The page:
Recent policy developments, such as Delhi’s experiment with odd-even cars, move towards BS-VI compliance and now Electric vehicles, plastic ban in Maharashtra, plant closures in Karnataka around Bellandur lake, a copper plant closure in Tamil Nadu, cancellation of coal block allocations, ban on liquor sales on highways were in response to environment and social concerns. Such policy initiatives create both risks and opportunities for corporates. These businesses may have had a free ride on these matters in the past, but today they ignore them at their own peril.

On governance, multiple instances of auditor resignations, excessive leverage, questionable ‘related party transactions’ and accounting issues have come to the fore thanks to the ongoing slowdown. Such issues may remain unattended for years but once brought to the surface, they erode the economic value of businesses in one go. This trend is only accelerating and leading to massive profit and market cap shifts in favour of the cleaner corporates. To be fair, India ranks high on World Bank’s ‘Protecting Minority Investors’ category yet there is room for improvement on compliance and enforcement, and market forces continue playing their part in this.

We have also been making strides in the ease of doing business rankings which is heartening overall even as areas such as enforcing contracts still need attention. Artificial barriers created by lower ease of doing business all these years should fall with a continuous improvement on this metric. This should lead to more competition and lower return on equity. On the other hand, with access to resources having become more transparent now, there is case for increase in costs as well. The way to higher profits therefore is only through improved efficiency and innovation.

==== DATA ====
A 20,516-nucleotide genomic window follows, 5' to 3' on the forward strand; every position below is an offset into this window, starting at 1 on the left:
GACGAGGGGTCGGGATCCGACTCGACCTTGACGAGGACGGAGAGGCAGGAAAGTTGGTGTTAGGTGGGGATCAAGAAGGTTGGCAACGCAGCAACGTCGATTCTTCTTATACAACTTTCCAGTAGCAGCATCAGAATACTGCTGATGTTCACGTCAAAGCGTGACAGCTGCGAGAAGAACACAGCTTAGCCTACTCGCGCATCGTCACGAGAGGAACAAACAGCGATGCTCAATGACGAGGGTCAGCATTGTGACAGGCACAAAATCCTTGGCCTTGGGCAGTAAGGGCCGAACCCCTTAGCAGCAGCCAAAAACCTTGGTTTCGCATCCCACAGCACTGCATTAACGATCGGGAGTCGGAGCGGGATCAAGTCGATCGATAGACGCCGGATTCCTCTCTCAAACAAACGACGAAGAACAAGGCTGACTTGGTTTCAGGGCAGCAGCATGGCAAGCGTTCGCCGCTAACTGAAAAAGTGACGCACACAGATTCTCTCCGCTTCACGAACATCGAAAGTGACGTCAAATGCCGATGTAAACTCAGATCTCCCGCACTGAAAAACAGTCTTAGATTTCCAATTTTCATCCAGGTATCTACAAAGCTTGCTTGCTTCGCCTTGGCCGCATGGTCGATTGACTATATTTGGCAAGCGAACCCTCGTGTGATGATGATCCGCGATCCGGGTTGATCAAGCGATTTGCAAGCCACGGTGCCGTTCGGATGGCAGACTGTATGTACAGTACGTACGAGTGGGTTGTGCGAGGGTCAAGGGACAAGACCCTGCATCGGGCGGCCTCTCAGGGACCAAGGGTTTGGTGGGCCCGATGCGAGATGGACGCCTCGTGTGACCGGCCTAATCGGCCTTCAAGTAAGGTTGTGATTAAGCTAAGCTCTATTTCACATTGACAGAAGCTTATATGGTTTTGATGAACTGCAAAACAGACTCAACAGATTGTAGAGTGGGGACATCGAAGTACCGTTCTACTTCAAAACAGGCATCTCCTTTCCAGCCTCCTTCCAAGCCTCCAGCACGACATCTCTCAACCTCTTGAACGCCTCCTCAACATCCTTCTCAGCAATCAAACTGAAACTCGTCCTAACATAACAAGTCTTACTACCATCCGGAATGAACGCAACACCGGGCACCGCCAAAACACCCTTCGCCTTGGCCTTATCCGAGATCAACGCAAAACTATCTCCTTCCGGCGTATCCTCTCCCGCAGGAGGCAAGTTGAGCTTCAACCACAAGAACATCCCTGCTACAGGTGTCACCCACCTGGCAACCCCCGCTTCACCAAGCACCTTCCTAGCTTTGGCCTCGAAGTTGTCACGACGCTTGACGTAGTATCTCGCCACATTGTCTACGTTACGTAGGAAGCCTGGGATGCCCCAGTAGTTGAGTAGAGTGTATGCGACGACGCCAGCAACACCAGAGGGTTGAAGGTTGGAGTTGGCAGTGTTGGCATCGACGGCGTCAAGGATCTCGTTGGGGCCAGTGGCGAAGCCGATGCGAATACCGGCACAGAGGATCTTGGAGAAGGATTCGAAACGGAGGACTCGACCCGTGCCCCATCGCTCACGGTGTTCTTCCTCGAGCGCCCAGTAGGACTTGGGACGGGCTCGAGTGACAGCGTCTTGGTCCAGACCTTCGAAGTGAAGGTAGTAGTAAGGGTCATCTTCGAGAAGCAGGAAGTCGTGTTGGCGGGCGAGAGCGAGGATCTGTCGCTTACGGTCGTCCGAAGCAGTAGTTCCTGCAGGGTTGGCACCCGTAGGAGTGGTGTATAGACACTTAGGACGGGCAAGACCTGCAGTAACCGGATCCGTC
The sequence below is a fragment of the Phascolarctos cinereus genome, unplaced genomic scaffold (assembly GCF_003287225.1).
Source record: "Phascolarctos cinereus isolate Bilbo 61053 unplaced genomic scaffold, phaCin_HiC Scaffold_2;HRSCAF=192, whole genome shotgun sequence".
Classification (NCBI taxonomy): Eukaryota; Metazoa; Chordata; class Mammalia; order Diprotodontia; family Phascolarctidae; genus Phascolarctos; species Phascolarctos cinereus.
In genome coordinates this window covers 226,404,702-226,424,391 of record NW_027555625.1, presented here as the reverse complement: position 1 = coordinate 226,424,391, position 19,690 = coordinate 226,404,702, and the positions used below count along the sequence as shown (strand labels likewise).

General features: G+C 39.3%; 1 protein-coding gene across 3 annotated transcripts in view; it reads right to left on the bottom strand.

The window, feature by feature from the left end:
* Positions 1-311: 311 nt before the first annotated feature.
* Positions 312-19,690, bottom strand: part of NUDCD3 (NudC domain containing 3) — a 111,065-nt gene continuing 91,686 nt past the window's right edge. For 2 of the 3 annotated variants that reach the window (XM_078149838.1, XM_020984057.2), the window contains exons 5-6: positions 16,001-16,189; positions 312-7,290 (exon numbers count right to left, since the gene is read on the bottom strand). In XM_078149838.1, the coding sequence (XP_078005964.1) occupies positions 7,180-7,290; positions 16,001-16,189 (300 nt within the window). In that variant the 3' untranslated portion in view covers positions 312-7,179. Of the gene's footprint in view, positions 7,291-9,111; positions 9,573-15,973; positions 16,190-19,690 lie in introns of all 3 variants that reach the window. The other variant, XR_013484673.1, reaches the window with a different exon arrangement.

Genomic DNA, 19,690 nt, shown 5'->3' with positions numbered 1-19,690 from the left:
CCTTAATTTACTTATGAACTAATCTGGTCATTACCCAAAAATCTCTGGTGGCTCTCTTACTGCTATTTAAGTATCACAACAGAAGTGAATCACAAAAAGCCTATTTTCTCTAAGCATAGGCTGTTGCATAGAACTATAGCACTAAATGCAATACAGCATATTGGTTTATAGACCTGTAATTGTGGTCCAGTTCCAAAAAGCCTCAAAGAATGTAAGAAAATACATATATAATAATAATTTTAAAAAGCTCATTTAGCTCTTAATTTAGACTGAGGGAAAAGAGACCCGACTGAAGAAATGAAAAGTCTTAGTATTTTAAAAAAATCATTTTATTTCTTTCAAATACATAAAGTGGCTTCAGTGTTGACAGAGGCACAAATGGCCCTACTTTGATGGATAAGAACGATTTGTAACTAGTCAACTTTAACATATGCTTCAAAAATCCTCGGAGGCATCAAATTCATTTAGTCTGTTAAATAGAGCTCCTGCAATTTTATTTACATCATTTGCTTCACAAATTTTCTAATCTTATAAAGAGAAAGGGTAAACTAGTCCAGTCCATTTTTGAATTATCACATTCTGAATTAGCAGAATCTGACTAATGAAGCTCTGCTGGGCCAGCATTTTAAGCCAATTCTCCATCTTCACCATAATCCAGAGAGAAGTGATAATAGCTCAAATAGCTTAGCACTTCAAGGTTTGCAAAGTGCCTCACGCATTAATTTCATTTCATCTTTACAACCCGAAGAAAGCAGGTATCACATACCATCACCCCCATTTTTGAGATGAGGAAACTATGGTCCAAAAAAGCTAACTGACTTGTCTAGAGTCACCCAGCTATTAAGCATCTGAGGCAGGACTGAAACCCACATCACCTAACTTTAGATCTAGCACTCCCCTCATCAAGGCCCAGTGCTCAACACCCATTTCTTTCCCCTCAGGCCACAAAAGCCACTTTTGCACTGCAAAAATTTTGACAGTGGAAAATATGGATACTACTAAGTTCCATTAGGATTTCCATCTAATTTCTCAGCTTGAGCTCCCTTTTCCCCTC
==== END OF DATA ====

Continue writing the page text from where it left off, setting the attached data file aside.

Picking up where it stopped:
Innovation hasn’t been India’s strength either with total R&D expenditure at just 0.6-0.7% of the GDP. The cumulative R&D expense of top 500 Indian companies is less than the individual spends of some global giants. In addition, the lack of coordination between business, academia and government agencies on research is concerning. The recent government move to allow corporates to use their mandatory corporate social responsibility (CSR) spends on research is a good beginning.

As markets look at 2020 with optimism about a cyclical economic recovery, long-term sustainable growth of the economy will come only when businesses focus on sustainability. Companies focussing on triple bottom line (People, Planet and Profits) deliver sustained returns over long periods. As investors, focusing on sustainable businesses should not only help portfolio returns, it also sends out a signal to corporates to integrate sustainability in their business practices, which in turn creates long term win-win for all.

Navneet Munot
CIO – SBI Funds Management Private Limited

(Mutual funds investments are subject to market risks, read all scheme related documents carefully.)